Last Friday we looked at the disturbing number of entrepreneurs who suffer from anxiety and depression, exacerbated by the pressures of founding a startup, and too often find their solace in suicide.
Mark Suster wrote how the same problems often haunt success.
Today’s New York Times had a complimentary article, Campus Suicide and the Pressure of Perfection.
There are several compelling points to consider;
- almost all are young;
- they are high achievers recognized for ‘crushing it’ — whatever ‘it’ happens to be;
- they are driven to live up to outside expectations; and
- they constantly compare themselves to others’ external images as depicted in social media.
The acts required to “keep up with the Joneses” have changed significantly from my under-35 days.
Back then it was your neighbors and school/social/professional circles that comprised the Joneses.
Now it is the no-holds-barred world.
The existential question “Why am I here?” is usually followed by the equally confounding “How am I doing?” In 1954, the social psychologist Leon Festinger put forward the social comparison theory, which posits that we try to determine our worth based on how we stack up against others.
Growing up and in the years since ‘how am I doing’ was never my focus, because I never fit in; never was part of any crowd and certainly never told I was special.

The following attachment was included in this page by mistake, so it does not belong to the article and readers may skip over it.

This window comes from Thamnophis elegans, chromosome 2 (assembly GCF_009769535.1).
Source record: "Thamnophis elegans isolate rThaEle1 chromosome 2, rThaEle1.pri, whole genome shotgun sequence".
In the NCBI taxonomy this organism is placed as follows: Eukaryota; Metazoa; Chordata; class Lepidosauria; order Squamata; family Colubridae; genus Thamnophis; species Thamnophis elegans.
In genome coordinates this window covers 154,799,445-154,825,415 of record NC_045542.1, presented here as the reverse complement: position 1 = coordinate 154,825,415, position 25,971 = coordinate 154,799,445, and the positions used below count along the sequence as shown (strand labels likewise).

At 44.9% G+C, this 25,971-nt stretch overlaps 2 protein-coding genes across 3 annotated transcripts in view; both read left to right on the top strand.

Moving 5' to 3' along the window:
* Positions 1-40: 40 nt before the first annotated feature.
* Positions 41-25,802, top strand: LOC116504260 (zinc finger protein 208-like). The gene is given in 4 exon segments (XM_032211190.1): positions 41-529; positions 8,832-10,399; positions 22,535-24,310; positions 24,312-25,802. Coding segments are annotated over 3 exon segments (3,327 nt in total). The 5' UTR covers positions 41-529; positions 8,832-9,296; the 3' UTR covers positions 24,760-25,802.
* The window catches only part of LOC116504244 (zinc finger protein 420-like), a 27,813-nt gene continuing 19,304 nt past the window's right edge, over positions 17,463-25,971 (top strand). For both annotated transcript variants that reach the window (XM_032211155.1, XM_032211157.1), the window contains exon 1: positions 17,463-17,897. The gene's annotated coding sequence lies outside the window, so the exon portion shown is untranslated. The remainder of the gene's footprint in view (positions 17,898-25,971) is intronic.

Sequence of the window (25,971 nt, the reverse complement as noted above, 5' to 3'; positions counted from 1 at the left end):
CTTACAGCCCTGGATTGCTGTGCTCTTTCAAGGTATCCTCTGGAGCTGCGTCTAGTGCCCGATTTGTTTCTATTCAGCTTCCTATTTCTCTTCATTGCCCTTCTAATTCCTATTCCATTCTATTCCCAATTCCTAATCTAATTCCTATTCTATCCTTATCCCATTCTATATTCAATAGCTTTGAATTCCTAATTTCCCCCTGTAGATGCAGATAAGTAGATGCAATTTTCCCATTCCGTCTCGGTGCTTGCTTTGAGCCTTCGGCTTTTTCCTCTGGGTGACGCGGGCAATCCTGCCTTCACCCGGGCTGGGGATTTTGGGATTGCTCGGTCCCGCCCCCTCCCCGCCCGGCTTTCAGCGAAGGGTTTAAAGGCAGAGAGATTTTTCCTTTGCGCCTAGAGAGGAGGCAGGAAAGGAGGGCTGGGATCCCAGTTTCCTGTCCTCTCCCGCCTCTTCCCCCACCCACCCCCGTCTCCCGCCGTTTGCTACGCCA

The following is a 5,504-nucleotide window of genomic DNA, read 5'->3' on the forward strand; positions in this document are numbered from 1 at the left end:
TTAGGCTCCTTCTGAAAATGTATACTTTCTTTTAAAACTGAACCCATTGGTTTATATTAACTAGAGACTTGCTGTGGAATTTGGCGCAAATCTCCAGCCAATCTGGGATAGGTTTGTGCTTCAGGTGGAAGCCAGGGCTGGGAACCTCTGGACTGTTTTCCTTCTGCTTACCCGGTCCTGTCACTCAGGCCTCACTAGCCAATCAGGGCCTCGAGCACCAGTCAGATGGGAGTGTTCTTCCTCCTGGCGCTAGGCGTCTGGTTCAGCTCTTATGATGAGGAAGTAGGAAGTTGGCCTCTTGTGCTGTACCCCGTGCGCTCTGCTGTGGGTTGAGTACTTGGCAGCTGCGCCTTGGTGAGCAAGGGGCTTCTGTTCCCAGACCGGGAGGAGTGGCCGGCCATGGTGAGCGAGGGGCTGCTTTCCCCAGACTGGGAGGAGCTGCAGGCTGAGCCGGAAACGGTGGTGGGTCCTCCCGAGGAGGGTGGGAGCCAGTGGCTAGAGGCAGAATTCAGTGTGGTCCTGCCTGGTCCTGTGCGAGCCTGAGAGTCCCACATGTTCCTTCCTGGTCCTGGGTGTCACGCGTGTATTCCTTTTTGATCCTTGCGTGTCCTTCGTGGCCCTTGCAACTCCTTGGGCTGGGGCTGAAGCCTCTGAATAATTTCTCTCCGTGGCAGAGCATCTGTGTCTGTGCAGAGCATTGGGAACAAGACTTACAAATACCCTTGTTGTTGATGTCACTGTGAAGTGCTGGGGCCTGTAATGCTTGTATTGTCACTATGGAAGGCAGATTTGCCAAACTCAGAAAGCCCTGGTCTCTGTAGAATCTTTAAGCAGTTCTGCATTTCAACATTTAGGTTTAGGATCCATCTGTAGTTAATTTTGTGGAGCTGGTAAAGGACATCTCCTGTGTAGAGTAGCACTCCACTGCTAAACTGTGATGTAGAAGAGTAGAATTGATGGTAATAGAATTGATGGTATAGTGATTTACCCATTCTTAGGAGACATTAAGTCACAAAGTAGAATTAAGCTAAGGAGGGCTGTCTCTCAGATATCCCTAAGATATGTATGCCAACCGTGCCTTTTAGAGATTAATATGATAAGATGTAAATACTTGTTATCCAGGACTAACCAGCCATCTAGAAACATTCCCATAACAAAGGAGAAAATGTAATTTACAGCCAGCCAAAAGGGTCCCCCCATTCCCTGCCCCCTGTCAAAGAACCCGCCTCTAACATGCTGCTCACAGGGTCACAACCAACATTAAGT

Fortunately, I wasn’t competitive; in fact, competitive has never been part of my personal vocabulary.
Somehow I’ve always known that no matter what I accomplished there would always be people who were richer/smarter/thinner/more popular/more whatever than I.
Unlike those described in the aforementioned articles.
And the pressures have increased exponentially for those susceptible.
In the era of social media, such comparisons take place on a screen with carefully curated depictions that don’t provide the full picture. Mobile devices escalate the comparisons from occasional to nearly constant.
“Curated” is the polite way to say that people lie — not only to convince the world, but probably to convince themselves.
Don’t get caught in this trap; teach yourself to talk about how you feel — to at least one real person, preferably more.
And take time to be there for others who are struggling.
Flickr image credit: Rodney Campbell